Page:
• MikemikeMike

    Posts: 6932

    Jul 18, 2009 3:46 PM GMT
    They say "those who can't teach" for me this doesn't apply in the gym!!!
  • Posted by a hidden member.
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    Jul 18, 2009 3:53 PM GMT
    I do sort of a variation of both... when I do bench... i do four sets....

    first set i try to get 10-12 reps, 2nd set i do 8-10, 3rd set i do 6-8, and fourth set i do 4-6... and this is similar to how i workout other parts of my body too... so I don't just do one or the other
  • intruder

    Posts: 45

    Jul 22, 2009 5:03 PM GMT
    Ok I have lowered /most/ of my weights and increased the reps to see how it goes. It certailny makes me feel sore all over again - like the exercises are new, even though they really aren't icon_biggrin.gif This should do me some good, since it forces me to realize how low my stamina is for some lifts that traditionally I am really good in the power department.

    I am mixing them up because I do have an interest in a bit more bulk, esp my chest. My routine mixes body parts throughout the week, which allows for some days to have heavy reps and others to have light reps in a somewhat randomized fashion.

  • Posted by a hidden member.
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    Jul 22, 2009 5:22 PM GMT
    Google up on hypertrophy. You may be surprised what you find.

    There are any number of training methods, and a wide number of variables make the equation. Variation is key for many. Very low reps generally isn't a good idea, for most, as the risk of injury rises, form gets bad, and you get strong but don't necessarily improve your look.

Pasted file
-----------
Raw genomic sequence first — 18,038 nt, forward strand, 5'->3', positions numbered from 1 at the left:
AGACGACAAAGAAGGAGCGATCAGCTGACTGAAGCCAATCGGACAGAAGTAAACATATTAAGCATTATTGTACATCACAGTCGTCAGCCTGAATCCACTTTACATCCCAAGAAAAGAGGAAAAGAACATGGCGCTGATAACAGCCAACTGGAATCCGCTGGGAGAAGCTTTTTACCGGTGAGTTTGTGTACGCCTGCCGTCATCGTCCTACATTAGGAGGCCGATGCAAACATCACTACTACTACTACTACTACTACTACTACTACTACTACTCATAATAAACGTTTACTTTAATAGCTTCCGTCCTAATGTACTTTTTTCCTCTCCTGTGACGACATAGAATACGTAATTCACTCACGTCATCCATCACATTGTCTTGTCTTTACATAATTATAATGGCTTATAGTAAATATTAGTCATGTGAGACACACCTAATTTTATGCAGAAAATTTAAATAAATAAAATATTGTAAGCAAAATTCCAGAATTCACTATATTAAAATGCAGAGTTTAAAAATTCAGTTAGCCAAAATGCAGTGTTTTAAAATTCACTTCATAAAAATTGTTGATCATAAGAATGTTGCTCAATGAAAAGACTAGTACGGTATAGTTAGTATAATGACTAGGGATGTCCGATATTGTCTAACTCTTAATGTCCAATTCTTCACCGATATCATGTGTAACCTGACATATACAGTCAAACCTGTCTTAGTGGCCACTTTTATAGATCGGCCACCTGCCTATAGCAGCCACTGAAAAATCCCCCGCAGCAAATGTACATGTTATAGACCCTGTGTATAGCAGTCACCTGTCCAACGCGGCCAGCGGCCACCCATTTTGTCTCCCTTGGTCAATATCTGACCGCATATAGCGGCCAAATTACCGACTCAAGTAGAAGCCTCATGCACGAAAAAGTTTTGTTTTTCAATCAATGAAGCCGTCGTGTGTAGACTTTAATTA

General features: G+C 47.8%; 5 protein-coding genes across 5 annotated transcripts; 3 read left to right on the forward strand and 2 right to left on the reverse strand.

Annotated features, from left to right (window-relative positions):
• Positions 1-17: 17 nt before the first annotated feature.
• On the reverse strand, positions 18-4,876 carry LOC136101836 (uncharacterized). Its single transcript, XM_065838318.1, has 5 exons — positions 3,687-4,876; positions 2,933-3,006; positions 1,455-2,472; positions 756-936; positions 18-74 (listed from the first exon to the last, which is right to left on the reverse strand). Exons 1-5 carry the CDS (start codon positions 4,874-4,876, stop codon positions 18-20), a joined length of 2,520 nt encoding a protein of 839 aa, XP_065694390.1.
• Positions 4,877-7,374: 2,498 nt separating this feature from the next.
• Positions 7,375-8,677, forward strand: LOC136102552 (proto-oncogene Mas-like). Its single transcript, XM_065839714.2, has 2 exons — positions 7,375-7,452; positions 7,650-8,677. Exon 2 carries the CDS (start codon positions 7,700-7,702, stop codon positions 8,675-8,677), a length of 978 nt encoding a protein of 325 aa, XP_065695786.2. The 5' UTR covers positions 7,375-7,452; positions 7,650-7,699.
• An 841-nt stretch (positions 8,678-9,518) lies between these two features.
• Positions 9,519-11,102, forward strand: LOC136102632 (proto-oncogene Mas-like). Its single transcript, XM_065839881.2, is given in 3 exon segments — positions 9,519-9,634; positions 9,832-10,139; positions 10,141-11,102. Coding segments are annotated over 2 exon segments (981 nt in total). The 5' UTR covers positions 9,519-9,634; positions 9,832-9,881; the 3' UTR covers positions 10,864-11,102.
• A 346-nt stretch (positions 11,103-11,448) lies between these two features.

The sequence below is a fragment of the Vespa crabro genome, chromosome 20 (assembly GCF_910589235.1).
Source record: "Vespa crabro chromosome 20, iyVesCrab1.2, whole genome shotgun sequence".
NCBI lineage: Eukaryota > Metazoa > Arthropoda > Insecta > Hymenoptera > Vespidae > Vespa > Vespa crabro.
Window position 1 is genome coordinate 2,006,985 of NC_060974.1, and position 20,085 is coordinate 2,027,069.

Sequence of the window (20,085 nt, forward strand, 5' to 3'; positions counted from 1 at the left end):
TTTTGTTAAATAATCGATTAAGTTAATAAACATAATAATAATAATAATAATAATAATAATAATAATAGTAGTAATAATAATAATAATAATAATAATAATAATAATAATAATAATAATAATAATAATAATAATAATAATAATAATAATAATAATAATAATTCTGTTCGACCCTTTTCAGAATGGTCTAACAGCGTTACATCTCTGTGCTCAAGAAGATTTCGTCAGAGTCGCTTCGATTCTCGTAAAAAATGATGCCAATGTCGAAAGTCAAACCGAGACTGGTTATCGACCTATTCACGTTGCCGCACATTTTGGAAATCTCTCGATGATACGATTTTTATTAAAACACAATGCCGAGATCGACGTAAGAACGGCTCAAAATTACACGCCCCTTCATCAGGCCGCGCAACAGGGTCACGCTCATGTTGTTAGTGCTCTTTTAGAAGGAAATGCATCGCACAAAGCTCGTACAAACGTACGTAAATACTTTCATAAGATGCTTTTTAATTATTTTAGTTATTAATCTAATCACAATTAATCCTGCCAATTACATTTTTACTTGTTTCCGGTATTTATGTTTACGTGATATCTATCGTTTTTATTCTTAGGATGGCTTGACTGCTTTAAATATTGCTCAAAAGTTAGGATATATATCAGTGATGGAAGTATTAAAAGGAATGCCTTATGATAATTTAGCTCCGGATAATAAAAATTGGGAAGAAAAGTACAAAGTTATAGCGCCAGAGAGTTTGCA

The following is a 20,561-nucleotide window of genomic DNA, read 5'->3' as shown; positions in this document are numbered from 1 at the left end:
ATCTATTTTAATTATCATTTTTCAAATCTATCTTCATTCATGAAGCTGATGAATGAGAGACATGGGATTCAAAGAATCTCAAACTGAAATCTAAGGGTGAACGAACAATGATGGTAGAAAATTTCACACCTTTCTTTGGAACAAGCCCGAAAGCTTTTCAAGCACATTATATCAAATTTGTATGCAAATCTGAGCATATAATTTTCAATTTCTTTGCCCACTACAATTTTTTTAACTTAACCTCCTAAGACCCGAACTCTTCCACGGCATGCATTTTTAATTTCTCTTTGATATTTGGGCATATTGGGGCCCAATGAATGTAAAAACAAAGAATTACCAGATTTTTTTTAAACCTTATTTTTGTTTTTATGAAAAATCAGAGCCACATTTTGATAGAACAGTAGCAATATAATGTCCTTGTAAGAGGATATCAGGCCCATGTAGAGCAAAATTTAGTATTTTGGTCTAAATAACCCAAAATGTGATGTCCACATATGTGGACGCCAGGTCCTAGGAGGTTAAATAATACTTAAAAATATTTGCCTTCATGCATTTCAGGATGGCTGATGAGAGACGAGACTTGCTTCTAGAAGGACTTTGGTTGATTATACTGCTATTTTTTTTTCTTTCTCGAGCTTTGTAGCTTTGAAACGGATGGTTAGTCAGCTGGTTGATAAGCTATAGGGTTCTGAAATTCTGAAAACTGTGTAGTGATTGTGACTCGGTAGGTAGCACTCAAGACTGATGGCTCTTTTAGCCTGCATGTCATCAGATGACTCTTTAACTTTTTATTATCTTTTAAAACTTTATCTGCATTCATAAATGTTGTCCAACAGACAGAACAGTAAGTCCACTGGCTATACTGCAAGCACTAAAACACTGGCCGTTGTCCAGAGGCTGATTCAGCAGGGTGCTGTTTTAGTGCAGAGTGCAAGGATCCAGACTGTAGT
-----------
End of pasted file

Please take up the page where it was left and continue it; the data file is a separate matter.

The answer is whatever works best for you.

    A 20 year old ectomorph who under eats clearly doesn't need the same program as 28 year old mesomorph who gobbles down food.
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    Aug 04, 2009 7:32 PM GMT
    chuckystud said
    The answer is whatever works best for you.


    Definitely.

    I do reverse pyramids for most exercises. Example:
    10 x 50lbs
    12 x 40lbs
    14 x 30lbs. (or I'll do them till I fatigue)

    This works well for me for a lot of exercises since I sometimes get bad pain in my hands from minor carpal tunnel, and I risk not being able to hold a bar if my grip fails from the weights first.
  • intruder

    Posts: 45

    Aug 13, 2009 10:58 PM GMT
    UPDATE:

    I went on vacation but kept up on some exercise and did an enormous amount of cardio (swimming, diving, etc). There's a pic of me on my profile at a swim-up bar. Yea, that's no protein beer shake on the bar behind me icon_redface.gif I also ate 5 times a day, which is extremely rare for me. Lots of fruit and seafood, and extremely low fat in every way.

    Interestingly I lost 4 lbs over that week and the subsequent week. According to the body mass calculator at the gym, it was entirely fat - and its visually obvious because some muscles, such as fore-arm are looking cut all of a sudden.

    Interestingly my muscle mass stayed exactly the same, other than my neck and shoulder muscles getting a bit more bulky from swimming so much. Anyway, just wanted to give a heads up. Back onto my workout routine (listed on my profile also) and am doing a mix of some light work and heavy weights.